Mountain Stage: A Simple Song
The popular West Virginia-based radio show celebrates 30 years of bringing music into homes far and wide.
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Thirty years ago, there were no iPhones, iPods, or iPads. No World Wide Web. The CD was just arriving on the scene. But 30 years ago, through the always reliable airwaves, a little music program called Mountain Stage debuted on public radio. It was a simple concept—spawned from an idea between host Larry Groce, sound engineer Francis Fisher, and former executive producer Andy Ridenour—focused on live performances from four to six genre-bending musicians in a two-hour radio format. This year, Mountain Stage celebrates its birthday with a look back at how far it has come over the past three decades and what its lasting impact has meant to the people and performers behind it.
Mountain Stage and its team’s hospitable disposition is only one understated component of why this acclaimed program appeals to music lovers across the globe. The show, a production of West Virginia Public Broadcasting, is recorded live before an audience, most frequently at Charleston’s Cultural Center, backlit by the red glow of the ubiquitous ON-AIR and APPLAUSE light boxes. For area music fans, the show provides a chance to see premier musicians like R.E.M., Phish, Dr. John, and Regina Spektor up close and personal. The recording of the live show is then distributed to more than 100 National Public Radio stations across the country, and internationally via the Voice of America satellite service.
Adam Harris, executive producer for the show, says public radio is the perfect home for Mountain Stage because it allows the music to be shared with outlying areas, not just the folks in the venue seats. “We think of Mountain Stage in Charleston, and the lights of the stage,” he says. “But that show gets carried into parts of the world and country that don’t have performing arts centers, in places that don’t have a stoplight, a music store, or even a Walmart. But you can listen to Mountain Stage through the radio. We’re taking world-class talent and delivering it into every nook and cranny throughout the country.”
Mountain Stage’s amiable host Larry—a successful musician himself—has performed on various programs including American Bandstand and The Tonight Show with his Top 10 song “Junk Food Junkie.” He brings West Virginia style with an artist-driven approach to each show that Mountain Stage records. “What we try to do is express what I see as the personality of West Virginia, and that has to do with being direct, being unpretentious, and not pretending to be something we aren’t,” Larry says. “If somebody needs help in West Virginia, somebody helps them. And we try to give that personality to the world from Mountain Stage. Because we are not a West Virginia music show, we are a world music show located in West Virginia.”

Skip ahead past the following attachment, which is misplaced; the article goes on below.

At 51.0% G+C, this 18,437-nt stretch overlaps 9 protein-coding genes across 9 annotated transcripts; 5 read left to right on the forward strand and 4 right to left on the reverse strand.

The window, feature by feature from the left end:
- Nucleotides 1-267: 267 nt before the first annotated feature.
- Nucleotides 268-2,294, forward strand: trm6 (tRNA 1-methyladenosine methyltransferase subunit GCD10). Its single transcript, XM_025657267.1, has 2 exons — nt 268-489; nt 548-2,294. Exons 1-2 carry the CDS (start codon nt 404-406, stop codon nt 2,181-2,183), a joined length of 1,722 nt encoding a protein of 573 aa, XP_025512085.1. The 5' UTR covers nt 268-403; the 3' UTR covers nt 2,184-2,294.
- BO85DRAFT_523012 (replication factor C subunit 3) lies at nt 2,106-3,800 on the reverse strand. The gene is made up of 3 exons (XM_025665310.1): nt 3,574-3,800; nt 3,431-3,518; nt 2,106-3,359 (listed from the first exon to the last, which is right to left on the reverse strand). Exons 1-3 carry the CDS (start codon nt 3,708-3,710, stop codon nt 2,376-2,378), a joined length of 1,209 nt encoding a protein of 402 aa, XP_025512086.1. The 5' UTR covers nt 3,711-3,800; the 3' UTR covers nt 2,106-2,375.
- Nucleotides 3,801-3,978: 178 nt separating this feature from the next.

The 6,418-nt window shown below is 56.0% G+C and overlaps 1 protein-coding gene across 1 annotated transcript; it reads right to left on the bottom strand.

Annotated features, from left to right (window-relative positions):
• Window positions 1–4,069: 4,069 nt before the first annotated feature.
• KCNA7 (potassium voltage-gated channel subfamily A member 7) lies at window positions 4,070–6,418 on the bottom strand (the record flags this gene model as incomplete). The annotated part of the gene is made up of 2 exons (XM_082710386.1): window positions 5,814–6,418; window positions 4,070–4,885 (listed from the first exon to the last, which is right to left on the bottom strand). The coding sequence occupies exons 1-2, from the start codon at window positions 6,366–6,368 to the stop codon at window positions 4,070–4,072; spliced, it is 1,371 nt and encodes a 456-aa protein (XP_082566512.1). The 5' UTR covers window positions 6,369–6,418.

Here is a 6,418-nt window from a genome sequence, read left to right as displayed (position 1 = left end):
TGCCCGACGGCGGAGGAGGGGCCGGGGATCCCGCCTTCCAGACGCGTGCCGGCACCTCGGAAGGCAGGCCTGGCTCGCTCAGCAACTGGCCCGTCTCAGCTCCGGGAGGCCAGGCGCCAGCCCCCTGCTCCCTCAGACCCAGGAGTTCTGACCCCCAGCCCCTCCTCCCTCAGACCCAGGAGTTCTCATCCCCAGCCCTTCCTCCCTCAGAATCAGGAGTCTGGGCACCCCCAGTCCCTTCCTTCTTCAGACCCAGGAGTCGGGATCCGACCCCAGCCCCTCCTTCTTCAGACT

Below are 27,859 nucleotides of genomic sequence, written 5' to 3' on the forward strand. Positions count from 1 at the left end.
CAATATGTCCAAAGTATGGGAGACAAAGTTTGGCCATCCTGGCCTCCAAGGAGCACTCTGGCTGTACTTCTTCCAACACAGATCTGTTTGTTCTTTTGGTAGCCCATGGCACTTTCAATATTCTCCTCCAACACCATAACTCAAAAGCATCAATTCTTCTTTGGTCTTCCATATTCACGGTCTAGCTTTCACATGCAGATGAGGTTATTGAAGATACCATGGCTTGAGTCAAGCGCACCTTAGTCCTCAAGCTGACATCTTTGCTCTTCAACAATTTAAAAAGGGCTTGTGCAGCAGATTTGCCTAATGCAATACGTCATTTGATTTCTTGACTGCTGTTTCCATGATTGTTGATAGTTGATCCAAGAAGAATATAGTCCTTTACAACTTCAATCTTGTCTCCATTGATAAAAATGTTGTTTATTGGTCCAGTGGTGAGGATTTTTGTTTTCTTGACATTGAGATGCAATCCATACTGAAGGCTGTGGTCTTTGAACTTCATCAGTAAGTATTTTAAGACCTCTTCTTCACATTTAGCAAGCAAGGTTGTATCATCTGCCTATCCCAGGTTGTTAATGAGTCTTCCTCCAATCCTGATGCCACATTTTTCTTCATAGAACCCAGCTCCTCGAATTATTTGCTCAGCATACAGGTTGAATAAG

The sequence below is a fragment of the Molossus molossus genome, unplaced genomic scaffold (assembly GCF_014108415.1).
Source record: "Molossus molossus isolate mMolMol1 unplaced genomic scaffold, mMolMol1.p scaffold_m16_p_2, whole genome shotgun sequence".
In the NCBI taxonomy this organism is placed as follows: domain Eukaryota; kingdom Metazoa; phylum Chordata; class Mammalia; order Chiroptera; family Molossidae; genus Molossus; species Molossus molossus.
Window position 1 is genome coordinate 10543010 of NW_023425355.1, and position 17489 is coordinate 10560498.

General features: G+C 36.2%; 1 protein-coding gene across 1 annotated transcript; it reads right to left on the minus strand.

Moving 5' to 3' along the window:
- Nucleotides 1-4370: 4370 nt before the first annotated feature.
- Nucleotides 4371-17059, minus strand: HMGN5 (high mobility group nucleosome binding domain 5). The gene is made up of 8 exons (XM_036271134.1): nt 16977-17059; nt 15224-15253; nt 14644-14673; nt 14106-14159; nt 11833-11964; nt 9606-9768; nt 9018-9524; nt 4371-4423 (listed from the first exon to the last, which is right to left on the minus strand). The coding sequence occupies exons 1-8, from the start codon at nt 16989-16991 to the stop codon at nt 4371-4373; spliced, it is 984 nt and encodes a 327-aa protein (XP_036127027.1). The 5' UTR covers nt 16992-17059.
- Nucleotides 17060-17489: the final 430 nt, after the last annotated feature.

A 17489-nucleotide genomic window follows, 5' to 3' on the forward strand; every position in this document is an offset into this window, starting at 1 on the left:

Adam explains that Larry’s informal and friendly hosting style helps support a comfortable atmosphere for the musicians who travel far and wide to appear on the show, which keeps them coming back. “What we do is put the artist in their natural atmosphere and watch them thrive, and we tape it so the radio listener gets to come back and sort of witness what happened here in West Virginia, or wherever we are at the moment,” Adam says. “And live audiences respond in a unique manner each time to the stories the artists tell. It’s not something that is recreated. Each and every time we do a show, it’s its own little Mountain Stage.”
In 2012, the crew took the show across the country to record concerts in states like Minnesota, Georgia, Ohio, and even Alaska, where they hosted two sold-out performances. Adam estimates nearly 16,000 people were in attendance for the year, with more than 112 guest artists, including a slew from countries all over the world. In a proud dad type of moment, he describes conversations with fans in Alaska who traveled more than 600 miles just for a chance to be in the audience during a taping of the show they had listened to so often on the radio.